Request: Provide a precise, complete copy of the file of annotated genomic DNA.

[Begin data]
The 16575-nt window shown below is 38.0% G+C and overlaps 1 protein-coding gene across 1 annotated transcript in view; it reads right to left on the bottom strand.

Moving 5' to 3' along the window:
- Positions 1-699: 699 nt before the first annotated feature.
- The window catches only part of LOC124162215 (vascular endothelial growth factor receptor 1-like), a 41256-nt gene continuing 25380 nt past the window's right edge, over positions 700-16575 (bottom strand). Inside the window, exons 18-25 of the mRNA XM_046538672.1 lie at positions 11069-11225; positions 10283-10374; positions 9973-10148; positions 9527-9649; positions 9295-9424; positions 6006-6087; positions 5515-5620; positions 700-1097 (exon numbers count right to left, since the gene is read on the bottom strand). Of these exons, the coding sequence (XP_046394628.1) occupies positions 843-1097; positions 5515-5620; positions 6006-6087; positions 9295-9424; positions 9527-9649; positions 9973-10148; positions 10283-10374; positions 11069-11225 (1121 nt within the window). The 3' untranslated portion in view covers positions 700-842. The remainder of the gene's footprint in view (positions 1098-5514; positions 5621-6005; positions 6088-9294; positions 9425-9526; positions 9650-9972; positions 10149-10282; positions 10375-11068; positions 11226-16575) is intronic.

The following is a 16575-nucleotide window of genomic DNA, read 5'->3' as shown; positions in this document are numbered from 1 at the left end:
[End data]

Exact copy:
The 16575-nt window shown below is 38.0% G+C and overlaps 1 protein-coding gene across 1 annotated transcript in view; it reads right to left on the bottom strand.

Moving 5' to 3' along the window:
- Positions 1-699: 699 nt before the first annotated feature.
- The window catches only part of LOC124162215 (vascular endothelial growth factor receptor 1-like), a 41256-nt gene continuing 25380 nt past the window's right edge, over positions 700-16575 (bottom strand). Inside the window, exons 18-25 of the mRNA XM_046538672.1 lie at positions 11069-11225; positions 10283-10374; positions 9973-10148; positions 9527-9649; positions 9295-9424; positions 6006-6087; positions 5515-5620; positions 700-1097 (exon numbers count right to left, since the gene is read on the bottom strand). Of these exons, the coding sequence (XP_046394628.1) occupies positions 843-1097; positions 5515-5620; positions 6006-6087; positions 9295-9424; positions 9527-9649; positions 9973-10148; positions 10283-10374; positions 11069-11225 (1121 nt within the window). The 3' untranslated portion in view covers positions 700-842. The remainder of the gene's footprint in view (positions 1098-5514; positions 5621-6005; positions 6088-9294; positions 9425-9526; positions 9650-9972; positions 10149-10282; positions 10375-11068; positions 11226-16575) is intronic.

The following is a 16575-nucleotide window of genomic DNA, read 5'->3' as shown; positions in this document are numbered from 1 at the left end: